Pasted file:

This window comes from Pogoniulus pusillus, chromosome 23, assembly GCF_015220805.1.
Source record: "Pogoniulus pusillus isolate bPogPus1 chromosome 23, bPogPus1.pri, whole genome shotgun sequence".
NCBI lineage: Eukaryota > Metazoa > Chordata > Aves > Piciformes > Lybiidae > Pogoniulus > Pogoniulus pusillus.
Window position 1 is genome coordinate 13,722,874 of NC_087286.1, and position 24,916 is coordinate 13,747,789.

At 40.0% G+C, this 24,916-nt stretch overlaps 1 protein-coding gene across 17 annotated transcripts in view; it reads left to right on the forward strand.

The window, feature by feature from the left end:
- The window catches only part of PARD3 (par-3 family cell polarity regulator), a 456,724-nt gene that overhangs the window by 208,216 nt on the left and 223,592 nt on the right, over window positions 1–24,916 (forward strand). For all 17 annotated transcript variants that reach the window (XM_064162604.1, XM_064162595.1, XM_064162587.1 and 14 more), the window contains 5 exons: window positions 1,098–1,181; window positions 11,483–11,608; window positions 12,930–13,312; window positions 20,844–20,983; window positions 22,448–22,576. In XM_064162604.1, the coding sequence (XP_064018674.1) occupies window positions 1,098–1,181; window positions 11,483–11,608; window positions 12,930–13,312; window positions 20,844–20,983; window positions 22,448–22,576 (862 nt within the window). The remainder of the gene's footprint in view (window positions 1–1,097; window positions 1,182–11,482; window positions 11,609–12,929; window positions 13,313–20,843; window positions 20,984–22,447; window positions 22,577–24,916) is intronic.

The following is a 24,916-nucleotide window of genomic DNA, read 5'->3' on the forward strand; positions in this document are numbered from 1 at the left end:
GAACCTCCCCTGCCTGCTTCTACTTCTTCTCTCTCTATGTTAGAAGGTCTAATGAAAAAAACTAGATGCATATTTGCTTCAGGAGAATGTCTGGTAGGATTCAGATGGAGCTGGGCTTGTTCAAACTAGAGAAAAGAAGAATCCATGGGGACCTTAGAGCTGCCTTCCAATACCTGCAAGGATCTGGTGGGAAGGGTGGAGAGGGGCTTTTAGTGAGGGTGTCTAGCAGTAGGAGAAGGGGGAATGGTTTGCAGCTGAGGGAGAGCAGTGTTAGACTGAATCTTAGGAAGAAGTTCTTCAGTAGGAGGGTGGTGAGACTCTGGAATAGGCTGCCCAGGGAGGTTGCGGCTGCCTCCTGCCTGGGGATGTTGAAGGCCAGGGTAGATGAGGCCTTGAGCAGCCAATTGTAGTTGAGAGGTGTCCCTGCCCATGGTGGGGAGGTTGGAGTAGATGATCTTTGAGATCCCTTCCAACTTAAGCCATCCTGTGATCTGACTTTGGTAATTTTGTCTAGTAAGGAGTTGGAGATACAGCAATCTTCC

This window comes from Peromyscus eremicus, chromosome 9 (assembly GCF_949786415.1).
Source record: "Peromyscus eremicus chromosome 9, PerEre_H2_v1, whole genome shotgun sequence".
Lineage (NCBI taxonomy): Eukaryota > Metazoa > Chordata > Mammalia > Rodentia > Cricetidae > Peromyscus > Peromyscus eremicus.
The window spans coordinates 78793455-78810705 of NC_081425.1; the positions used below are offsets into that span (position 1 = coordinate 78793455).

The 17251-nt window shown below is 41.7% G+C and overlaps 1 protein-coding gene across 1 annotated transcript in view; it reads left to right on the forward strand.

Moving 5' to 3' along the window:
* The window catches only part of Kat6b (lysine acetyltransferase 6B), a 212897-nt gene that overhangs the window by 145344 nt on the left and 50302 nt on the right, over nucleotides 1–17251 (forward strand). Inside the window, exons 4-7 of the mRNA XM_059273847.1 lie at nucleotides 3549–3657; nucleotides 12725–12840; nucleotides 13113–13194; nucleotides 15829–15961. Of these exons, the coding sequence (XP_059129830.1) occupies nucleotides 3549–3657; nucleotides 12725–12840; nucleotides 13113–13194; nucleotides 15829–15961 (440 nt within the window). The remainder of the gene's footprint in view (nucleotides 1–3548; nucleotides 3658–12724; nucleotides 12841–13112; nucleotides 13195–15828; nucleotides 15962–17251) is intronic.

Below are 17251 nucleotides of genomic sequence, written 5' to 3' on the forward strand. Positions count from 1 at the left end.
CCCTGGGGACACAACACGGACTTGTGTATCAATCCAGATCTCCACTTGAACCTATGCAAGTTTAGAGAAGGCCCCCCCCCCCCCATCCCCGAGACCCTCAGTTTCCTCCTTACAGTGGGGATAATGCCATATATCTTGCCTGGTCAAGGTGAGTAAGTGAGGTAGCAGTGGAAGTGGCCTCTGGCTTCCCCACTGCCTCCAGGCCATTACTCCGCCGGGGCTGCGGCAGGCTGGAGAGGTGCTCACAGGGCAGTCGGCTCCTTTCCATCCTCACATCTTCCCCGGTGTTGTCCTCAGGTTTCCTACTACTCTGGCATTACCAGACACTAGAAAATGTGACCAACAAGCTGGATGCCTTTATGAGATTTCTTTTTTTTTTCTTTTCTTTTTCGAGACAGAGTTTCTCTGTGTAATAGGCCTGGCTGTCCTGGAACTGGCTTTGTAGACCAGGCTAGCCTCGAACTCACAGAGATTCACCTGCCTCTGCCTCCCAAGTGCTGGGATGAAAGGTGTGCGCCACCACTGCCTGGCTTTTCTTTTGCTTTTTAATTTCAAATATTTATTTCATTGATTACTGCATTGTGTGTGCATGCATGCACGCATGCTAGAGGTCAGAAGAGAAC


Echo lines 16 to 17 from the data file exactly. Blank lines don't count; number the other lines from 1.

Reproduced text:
* The window catches only part of Kat6b (lysine acetyltransferase 6B), a 212897-nt gene that overhangs the window by 145344 nt on the left and 50302 nt on the right, over nucleotides 1–17251 (forward strand). Inside the window, exons 4-7 of the mRNA XM_059273847.1 lie at nucleotides 3549–3657; nucleotides 12725–12840; nucleotides 13113–13194; nucleotides 15829–15961. Of these exons, the coding sequence (XP_059129830.1) occupies nucleotides 3549–3657; nucleotides 12725–12840; nucleotides 13113–13194; nucleotides 15829–15961 (440 nt within the window). The remainder of the gene's footprint in view (nucleotides 1–3548; nucleotides 3658–12724; nucleotides 12841–13112; nucleotides 13195–15828; nucleotides 15962–17251) is intronic.

Below are 17251 nucleotides of genomic sequence, written 5' to 3' on the forward strand. Positions count from 1 at the left end.